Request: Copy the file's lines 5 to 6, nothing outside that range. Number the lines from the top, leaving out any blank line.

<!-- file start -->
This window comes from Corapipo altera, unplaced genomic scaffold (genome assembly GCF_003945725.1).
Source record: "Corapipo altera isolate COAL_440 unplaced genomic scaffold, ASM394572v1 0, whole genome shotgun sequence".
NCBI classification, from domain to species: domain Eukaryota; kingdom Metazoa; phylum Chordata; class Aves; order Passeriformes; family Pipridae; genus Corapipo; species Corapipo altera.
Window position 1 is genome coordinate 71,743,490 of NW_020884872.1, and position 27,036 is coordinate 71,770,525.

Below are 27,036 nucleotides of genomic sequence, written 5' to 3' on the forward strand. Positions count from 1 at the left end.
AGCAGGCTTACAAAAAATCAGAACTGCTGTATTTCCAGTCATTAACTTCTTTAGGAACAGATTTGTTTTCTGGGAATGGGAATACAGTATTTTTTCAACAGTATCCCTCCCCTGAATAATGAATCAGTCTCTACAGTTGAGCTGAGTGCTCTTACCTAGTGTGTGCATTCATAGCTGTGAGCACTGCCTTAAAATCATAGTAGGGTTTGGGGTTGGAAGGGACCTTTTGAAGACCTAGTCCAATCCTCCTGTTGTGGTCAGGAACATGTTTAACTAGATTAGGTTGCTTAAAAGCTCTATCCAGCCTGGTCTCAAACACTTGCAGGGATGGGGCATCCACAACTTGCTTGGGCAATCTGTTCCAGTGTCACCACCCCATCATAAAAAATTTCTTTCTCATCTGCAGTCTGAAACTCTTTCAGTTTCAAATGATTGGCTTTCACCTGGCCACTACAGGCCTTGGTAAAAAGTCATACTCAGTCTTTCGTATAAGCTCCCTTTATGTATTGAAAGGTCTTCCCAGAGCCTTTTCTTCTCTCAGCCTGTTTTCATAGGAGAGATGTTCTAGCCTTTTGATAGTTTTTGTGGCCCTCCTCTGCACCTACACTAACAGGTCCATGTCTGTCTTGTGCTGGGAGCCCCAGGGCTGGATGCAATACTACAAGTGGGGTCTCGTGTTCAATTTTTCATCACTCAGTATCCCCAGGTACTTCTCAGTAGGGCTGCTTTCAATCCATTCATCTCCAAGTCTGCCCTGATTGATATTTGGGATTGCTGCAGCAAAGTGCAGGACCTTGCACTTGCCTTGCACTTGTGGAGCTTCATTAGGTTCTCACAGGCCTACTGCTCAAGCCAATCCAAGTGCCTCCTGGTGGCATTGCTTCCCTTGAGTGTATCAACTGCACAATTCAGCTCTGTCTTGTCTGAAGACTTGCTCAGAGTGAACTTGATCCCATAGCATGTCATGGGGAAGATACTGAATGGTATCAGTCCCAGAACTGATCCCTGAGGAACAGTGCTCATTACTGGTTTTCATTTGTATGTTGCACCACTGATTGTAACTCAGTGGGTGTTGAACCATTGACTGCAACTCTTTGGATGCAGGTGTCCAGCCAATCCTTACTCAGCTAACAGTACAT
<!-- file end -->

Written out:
Below are 27,036 nucleotides of genomic sequence, written 5' to 3' on the forward strand. Positions count from 1 at the left end.
AGCAGGCTTACAAAAAATCAGAACTGCTGTATTTCCAGTCATTAACTTCTTTAGGAACAGATTTGTTTTCTGGGAATGGGAATACAGTATTTTTTCAACAGTATCCCTCCCCTGAATAATGAATCAGTCTCTACAGTTGAGCTGAGTGCTCTTACCTAGTGTGTGCATTCATAGCTGTGAGCACTGCCTTAAAATCATAGTAGGGTTTGGGGTTGGAAGGGACCTTTTGAAGACCTAGTCCAATCCTCCTGTTGTGGTCAGGAACATGTTTAACTAGATTAGGTTGCTTAAAAGCTCTATCCAGCCTGGTCTCAAACACTTGCAGGGATGGGGCATCCACAACTTGCTTGGGCAATCTGTTCCAGTGTCACCACCCCATCATAAAAAATTTCTTTCTCATCTGCAGTCTGAAACTCTTTCAGTTTCAAATGATTGGCTTTCACCTGGCCACTACAGGCCTTGGTAAAAAGTCATACTCAGTCTTTCGTATAAGCTCCCTTTATGTATTGAAAGGTCTTCCCAGAGCCTTTTCTTCTCTCAGCCTGTTTTCATAGGAGAGATGTTCTAGCCTTTTGATAGTTTTTGTGGCCCTCCTCTGCACCTACACTAACAGGTCCATGTCTGTCTTGTGCTGGGAGCCCCAGGGCTGGATGCAATACTACAAGTGGGGTCTCGTGTTCAATTTTTCATCACTCAGTATCCCCAGGTACTTCTCAGTAGGGCTGCTTTCAATCCATTCATCTCCAAGTCTGCCCTGATTGATATTTGGGATTGCTGCAGCAAAGTGCAGGACCTTGCACTTGCCTTGCACTTGTGGAGCTTCATTAGGTTCTCACAGGCCTACTGCTCAAGCCAATCCAAGTGCCTCCTGGTGGCATTGCTTCCCTTGAGTGTATCAACTGCACAATTCAGCTCTGTCTTGTCTGAAGACTTGCTCAGAGTGAACTTGATCCCATAGCATGTCATGGGGAAGATACTGAATGGTATCAGTCCCAGAACTGATCCCTGAGGAACAGTGCTCATTACTGGTTTTCATTTGTATGTTGCACCACTGATTGTAACTCAGTGGGTGTTGAACCATTGACTGCAACTCTTTGGATGCAGGTGTCCAGCCAATCCTTACTCAGCTAACAGTACAT